CD Review: Delicious Bridging Of Periods

Published January 14, 2019

Mélisande Corriveau, Eric Milnes, and Debra Nagy play music old and newer on “Songs Without Words.”


Songs Without Words
Les Délices
Navona NV 6195

By Andrew J. Sammut

The Cleveland-based chamber ensemble Les Délices finds ample common ground between French Baroque airs and modern popular standards on Songs Without Words. The material shares a penchant for bittersweet melodies and piquant harmonies, so Marais’ Prelude In A Minor (from the fourth suite of the Quatrième Livre) feels like a tense meditation after Johnny Mandel’s earnest 1964 love song “Emily.” The musicians’ spacious and expressive arrangements also bridge each period’s sensibilities. “Tristes Apprêts” from Rameau’s Castor Et Pollux reflects on losing a friend with the directness of a song on the radio. “Tomorrow Is My Turn” was written by Charles Aznavour, France’s Sinatra, in 1962. Here, its prediction of better days ahead unfolds as a courtly dance in triple meter that adds to the underlying doubt.

Lyrics are not included but would have been superfluous. The meaning of Lambert’s “D’en feu secret” (“From a Secret Fire”) is clear enough in Mélisande Corriveau’s palpitating viola da gamba and Debra Nagy’s hushed oboe. A cool reading of Billy Strayhorn’s “A Flower Is A Lovesome Thing” conveys loneliness amid beauty. The torch-song element alluded to in the disc’s subtitle is sometimes obvious in the songs themselves, at other times subtle, as in the slow burn on The Beatles’s “Michelle” and Erroll Garner’s “Misty.” The trio’s blend occasionally resembles the wash of an accordion. Eric Milnes’ harpsichord also adds understated percussive colors in the right spots like a tasteful jazz drummer.

Les Délices captures an ideal balance between French restraint and earnest American sentiment. Yet when the trio opens up, for example in the Peruvian waltz “La foule” made famous by Edith Piaf, the results are rhythmically infectious yet never frivolous. “Crazy,” the jazzy pop ballad written by Willie Nelson and made famous by Patsy Cline, features Corriveau slapping her gamba, Milnes strumming the keys, and Nagy catching the drawl and lilt of a country singer.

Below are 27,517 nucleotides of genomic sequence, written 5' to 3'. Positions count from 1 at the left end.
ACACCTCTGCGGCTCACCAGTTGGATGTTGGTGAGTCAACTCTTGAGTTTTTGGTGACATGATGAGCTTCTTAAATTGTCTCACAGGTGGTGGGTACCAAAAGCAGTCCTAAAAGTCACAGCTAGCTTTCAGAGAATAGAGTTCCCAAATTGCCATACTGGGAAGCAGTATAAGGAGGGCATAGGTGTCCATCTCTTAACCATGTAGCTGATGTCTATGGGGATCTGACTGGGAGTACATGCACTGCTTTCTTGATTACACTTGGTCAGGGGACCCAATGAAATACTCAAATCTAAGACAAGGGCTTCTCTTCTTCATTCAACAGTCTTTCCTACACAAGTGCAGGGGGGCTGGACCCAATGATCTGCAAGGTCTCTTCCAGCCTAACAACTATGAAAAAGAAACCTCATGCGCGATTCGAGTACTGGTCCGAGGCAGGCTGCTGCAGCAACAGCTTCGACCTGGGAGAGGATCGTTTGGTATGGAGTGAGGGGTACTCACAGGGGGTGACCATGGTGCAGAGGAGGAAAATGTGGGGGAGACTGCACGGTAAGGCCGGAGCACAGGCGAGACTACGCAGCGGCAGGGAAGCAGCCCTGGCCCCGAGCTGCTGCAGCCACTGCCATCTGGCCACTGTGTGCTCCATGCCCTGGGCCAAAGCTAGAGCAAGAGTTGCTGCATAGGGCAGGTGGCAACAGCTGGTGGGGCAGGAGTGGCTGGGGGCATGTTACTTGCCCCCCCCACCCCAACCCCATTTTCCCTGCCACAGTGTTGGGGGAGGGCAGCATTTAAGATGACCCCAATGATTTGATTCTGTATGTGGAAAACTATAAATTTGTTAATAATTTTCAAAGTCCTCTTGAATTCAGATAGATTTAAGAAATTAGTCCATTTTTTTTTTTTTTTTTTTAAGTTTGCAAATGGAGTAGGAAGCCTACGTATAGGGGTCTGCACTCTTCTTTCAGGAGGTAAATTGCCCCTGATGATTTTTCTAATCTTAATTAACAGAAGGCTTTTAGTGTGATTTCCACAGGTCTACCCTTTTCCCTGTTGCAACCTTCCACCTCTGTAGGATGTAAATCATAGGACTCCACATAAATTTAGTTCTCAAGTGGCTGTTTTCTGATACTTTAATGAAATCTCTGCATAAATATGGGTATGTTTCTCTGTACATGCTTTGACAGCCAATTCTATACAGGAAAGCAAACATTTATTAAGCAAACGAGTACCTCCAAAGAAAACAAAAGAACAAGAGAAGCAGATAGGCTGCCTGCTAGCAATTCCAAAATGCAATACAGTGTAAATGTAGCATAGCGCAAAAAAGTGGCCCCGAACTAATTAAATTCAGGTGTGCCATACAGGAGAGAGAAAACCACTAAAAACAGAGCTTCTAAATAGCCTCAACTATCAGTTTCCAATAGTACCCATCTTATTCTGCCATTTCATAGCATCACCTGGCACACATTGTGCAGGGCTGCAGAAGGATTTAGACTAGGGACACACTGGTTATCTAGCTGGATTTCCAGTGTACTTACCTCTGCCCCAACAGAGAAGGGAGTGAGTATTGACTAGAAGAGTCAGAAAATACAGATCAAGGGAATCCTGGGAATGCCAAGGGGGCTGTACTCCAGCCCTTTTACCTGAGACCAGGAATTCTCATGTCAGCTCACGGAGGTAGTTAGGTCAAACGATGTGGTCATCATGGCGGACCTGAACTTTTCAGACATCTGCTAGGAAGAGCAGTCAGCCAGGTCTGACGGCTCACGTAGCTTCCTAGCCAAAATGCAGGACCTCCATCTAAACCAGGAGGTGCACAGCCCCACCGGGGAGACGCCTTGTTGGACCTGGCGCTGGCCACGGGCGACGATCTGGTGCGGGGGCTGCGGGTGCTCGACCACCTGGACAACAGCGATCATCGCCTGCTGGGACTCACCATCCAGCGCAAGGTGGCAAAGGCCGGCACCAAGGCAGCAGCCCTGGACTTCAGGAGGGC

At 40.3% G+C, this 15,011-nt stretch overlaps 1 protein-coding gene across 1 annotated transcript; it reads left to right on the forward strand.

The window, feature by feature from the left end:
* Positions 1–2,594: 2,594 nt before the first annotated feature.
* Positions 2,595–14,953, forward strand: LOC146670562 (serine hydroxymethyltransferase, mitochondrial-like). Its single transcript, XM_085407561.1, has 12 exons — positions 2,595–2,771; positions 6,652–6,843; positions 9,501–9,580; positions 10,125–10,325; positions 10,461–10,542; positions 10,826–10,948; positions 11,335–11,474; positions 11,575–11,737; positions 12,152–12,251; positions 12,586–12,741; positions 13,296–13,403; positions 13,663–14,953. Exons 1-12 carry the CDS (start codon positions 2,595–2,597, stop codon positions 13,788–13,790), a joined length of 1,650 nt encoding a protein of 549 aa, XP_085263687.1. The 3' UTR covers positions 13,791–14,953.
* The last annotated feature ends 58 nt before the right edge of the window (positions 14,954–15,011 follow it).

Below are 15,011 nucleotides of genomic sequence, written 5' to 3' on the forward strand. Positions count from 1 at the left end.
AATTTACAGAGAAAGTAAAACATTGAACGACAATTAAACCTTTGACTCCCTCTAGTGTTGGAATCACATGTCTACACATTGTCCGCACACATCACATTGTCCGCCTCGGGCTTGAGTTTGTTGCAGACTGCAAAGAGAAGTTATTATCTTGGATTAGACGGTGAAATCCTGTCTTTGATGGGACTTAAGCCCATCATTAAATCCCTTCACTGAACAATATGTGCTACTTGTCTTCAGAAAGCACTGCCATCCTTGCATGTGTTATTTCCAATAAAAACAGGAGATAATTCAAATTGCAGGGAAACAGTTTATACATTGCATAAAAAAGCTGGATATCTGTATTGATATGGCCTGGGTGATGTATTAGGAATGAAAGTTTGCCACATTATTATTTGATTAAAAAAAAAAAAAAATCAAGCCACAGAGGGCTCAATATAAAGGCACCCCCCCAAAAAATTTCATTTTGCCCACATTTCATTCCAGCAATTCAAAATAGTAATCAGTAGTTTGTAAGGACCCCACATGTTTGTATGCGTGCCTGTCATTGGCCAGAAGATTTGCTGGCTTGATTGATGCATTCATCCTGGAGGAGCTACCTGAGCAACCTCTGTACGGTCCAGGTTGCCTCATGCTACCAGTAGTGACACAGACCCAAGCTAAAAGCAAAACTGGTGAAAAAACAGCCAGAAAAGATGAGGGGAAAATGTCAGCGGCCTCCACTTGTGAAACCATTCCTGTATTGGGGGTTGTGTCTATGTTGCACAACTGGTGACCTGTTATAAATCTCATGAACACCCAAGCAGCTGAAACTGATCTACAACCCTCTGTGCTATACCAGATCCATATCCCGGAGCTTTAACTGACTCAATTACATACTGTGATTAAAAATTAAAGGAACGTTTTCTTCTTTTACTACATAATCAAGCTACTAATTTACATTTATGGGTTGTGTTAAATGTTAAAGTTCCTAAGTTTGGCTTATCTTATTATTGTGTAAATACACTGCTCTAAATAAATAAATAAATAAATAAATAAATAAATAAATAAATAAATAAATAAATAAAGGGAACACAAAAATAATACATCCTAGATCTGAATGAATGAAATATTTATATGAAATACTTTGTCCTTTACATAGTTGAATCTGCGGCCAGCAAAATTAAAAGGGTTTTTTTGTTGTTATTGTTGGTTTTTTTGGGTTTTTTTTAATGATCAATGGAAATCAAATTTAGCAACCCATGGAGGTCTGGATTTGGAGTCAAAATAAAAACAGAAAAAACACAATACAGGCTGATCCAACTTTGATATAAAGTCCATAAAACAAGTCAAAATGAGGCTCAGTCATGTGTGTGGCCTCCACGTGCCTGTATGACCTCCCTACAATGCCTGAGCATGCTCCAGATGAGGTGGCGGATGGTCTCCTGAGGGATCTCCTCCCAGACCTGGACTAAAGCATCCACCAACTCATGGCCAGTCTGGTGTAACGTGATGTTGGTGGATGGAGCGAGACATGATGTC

Downright impressive playing underpins all the emotion and energy. Nagy’s oboe is strong and nuanced, clearly enunciating Hotteterre’s ornate flute transcription of Bousset’s “Des mes soupirs.” Corriveau also shows microscopic attention to detail and meticulous yet natural phrasing crucial to this repertoire. Yet they can both just plain belt out a tune, for example Nagy’s bell-like upper register on Lambert’s “Vos méspris chaques jour” or Corriveau’s tonal and rhythmic play on “Misty.” Corriveau also plays a violin-like lead on pardessus de viole in Joseph Chabanceau de la Barre’s “Allez Bergers.” Milnes’ harpsichord provides a lush texture throughout the album. The recording captures the instrument’s big sound and Milnes rich voicings — both in accompaniments and “comping” — from Clonick Hall at the Oberlin Conservatory of Music in Ohio.

The clearest link between these periods/styles is the emphasis on improvisation, spontaneity, and treating the composer’s music as a springboard to the musicians’ realization. Baroque ornamentation comes across as on-the-spot embellishment, as in Marais’ La Folía variations, and ensemble improvisation sounds like orchestration, for example the gamba sliding under the oboe’s vocalizations like the string section of a dance orchestra on “Emily.”

Jam-session warhorse “Autumn Leaves” closes the album with Corriveau walking a bass viol and Milnes adding spare chords under Nagy’s bebop lines. It’s the most overtly jazz-influenced track and, at less than two minutes, enough of a glimpse into how other groups might have approached this project. Rather than simply playing jazz on period instruments or Baroque interpretations of popular music, Songs Without Words is an inventive and warm performance of what Duke Ellington astutely called “good music.”

Andrew J. Sammut has written about early music and traditional jazz for All About Jazz, Boston Classical Review, The Boston Musical Intelligencer, Early Music America, the IAJRC Journal, and his blog, The Pop of Yestercentury. He has also written and copy-edited liner notes for independently-produced historical reissues of jazz from the twenties.

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